DART confirmed on target to impact asteroid Dimorphos

NASA DART Double Asteroid Redirect Test

DART animation. Credit: NASA/Johns Hopkins APL

DART team confirms orbit of targeted asteroid

Using some of the world’s most powerful telescopes, the DART research team completed a six-night observation campaign last month to confirm previous calculations of the orbit of Dimorphos, DART’s asteroid target. Dimorphos is in orbit around its larger parent planet, Didymos. These observations confirm where the asteroid is expected to be at the time of impact. DART, the world’s first attempt to alter the speed and path of an asteroid’s motion in space, is testing a method of asteroid deflection that could prove useful if such a need for planetary defense arises in the future.

“The measurements taken by the team in early 2021 were critical to ensuring DART arrived at the right place and time for its kinetic impact on Dimorphos,” said Andy Rivkin, DART research team co-lead at Johns Hopkins University Applied Sciences. Physics Laboratory (APL) in Laurel, Maryland. “Confirming those measurements with new observations shows us that we don’t need course changes and that we are already well on track.”

Lowell Discovery Telescope Asteroid Didymos

On the night of July 7, 2022, the Lowell Discovery Telescope near Flagstaff, Arizona captured the asteroid Didymos. Credit: Lowell Observatory/N. Moskovitz

However, understanding the dynamics of Dimorphos’ orbit is important for reasons beyond ensuring the impact of DART. If DART manages to change Dimorphos’ path, the moon will move closer to Didymos, reducing the time it takes to orbit around it. While measuring that change is easy, scientists need to confirm that nothing but impact affects orbit. This includes subtle forces such as radiation recoil from the asteroid’s sun-warmed surface, which can push gently on the asteroid and alter its orbit.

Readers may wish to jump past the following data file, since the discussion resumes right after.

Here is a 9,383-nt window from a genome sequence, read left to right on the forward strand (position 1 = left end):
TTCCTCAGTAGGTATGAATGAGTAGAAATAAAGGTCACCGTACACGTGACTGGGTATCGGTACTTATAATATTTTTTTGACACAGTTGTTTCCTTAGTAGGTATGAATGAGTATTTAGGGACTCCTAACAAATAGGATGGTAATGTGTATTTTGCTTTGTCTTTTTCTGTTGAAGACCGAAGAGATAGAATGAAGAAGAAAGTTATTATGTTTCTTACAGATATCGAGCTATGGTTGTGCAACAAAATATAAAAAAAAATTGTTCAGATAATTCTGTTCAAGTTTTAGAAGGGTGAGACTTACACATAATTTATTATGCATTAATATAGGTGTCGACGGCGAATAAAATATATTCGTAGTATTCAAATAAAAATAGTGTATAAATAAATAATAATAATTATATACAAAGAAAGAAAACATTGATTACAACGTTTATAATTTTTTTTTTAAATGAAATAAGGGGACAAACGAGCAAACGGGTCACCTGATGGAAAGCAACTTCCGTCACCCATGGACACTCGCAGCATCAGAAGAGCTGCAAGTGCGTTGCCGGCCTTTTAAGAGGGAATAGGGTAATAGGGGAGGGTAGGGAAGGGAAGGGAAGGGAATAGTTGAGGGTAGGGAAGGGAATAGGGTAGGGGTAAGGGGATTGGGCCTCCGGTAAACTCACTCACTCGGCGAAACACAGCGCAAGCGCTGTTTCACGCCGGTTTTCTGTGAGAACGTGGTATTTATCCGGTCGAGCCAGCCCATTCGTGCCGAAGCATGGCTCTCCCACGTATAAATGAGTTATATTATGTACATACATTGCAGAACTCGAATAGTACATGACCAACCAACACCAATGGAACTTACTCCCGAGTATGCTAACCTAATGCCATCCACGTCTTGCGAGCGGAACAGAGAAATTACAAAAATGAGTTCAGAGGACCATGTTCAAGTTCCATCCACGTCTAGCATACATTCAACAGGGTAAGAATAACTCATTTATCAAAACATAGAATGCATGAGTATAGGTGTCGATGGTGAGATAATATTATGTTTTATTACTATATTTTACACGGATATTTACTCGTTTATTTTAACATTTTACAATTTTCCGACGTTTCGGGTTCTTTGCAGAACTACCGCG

“The before-and-after nature of this experiment requires excellent knowledge of the asteroid system before we do anything about it,” said Nick Moskovitz, an astronomer at the Lowell Observatory in Flagstaff, Arizona, and co-leader of the July observation campaign. . “We don’t want to say at the last minute, ‘Oh, here’s something we hadn’t thought of or phenomena we hadn’t thought of.’ We want to make sure that any change we see is entirely due to what DART has done.”

Lowell Discovery Telescope Asteroid Didymos

On the night of July 7, 2022, the Lowell Discovery Telescope near Flagstaff, Arizona captured this sequence in which the asteroid Didymos, located near the center of the screen, moves across the night sky. The sequence is accelerated about 1800 times here. Scientists used these and other observations from the July campaign to confirm Dimorphos’ orbit and its expected location at the time of the DART’s impact. Credit: Lowell Observatory/N. Moskovitz